5 Things You NEED To Know About The Mazda MX-5 Miata RF

Test Drive / Comments

We spent a week with the RF to see how it compares to the soft top MX-5.

The excitement was palpable when Mazda dropped off a 2017 MX-5 Miata RF. As the owner of a 2006 NC MX-5, driving the new hardtop RF was going to be a very interesting experience. That was until I stepped in and saw that something was missing; a clutch pedal. Our 2017 MX-5 RF Grand Touring was fitted with the six speed automatic transmission. We could have spent all week weeping over the lack of a manual transmission, but we decided to hop in the RF and see if it remains the ideal sports car. Automatic and all.

The first thing that we noticed is that the current ND generation MX-5 is by far the most livable generation yet. Our car was the Grand Touring, which came with heated leather seats, Bose audio with headrest speakers, navigation, blind-spot monitoring, lane departure warning and push button start with passive keyless entry. It felt a bit strange to be driving a Miata with all of these bells and whistles. It's still possible to order a bare bones MX-5 Sport, but the hardtop RF is only available in the sportier Club trim or the luxurious Grand Touring trim. We prefer the Club trim with its available BBS wheel and Brembo brake package for $3,400 and standard Bilstein shocks and limited-slip differential on manual models.

No matter which MX-5 you choose, you will be getting a car that is far more practical than any generation before it. The new SkyActive engine averaged around 33 mpg in the city and 39 mpg on the highway during our testing. The engine loves to rev, but doesn't constantly drone on the highway as it does in the old NC. The RF adds more refinement for highway cruising, but the passengers will still have to raise their voice slightly to have a conversation. The hardtop on the RF helps wind noise, but that's not reason enough to select it over the soft top MX-5, which now has a much thicker roof in the ND generation. The hardtop does help insulate the cabin, so hot days are much more bearable in the RF.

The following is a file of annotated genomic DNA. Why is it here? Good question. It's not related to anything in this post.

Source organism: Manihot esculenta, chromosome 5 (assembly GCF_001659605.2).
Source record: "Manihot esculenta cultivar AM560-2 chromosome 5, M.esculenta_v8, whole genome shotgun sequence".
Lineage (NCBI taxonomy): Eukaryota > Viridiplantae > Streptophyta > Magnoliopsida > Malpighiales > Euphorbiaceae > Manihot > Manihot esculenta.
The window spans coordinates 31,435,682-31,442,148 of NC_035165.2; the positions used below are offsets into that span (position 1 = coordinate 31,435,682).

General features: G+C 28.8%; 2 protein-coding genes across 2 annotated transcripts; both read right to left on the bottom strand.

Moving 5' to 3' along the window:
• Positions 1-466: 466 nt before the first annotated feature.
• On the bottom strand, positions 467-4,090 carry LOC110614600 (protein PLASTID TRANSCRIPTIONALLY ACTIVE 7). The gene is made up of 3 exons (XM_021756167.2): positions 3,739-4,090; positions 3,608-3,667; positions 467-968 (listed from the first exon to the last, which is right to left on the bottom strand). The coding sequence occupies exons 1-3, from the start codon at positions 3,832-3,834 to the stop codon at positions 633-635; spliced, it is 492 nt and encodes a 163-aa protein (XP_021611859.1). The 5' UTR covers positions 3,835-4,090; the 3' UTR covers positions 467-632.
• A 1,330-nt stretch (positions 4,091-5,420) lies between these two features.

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The second thing that we noticed very quickly about the RF, is how much people notice this car. The Soul Red paint may have had something to do with it, but there is something about the MX-5 RF in particular that makes people come up and ask questions. We think that the RF is the most macho Miata ever built, and many people mistake it for something more expensive like a Porsche or BMW. The retractable fastback makes the MX-5 look far more expensive than the $35,385 price tag of our fully optioned Grand Touring model. The MX-5 has always been an attractive car, but the RF is the first model that can sit next to premium European sports cars without looking out of place.

We had no fewer than a dozen people ask us about the RF during our week with the car. People wanted to know how the roof worked, how fast it was, and the obligatory "can we trade?" comment. We think that the combination of the roof design and the front haunches make the RF feel a bit like a mini-Corvette. This may anger Corvette enthusiasts, but sitting behind the wheel of the ND does invoke feelings of GM's iconic sports car. The Miata is easy to place through corners thanks to its haunches on either side of the hood, which is a typical trait of Corvettes over the years.

Our third realization is an important one that won't go down well with enthusiasts. The automatic transmission does not ruin the fun of the MX-5. We would never recommend this transmission over the wonderful six-speed manual, but after driving the car for the week we must admit that the fun is still there. Shifts are moderately quick, but we feel that it's time for Mazda to introduce a dual-clutch for the MX-5. We found that taking control of the transmission with the steering-wheel mounted paddles helped the experience a little, but the MX-5 is the type of car where you really want to be in full control at all times. When we pulled the paddles, the RPMs dropped and we couldn't take advantage of the car's modest power.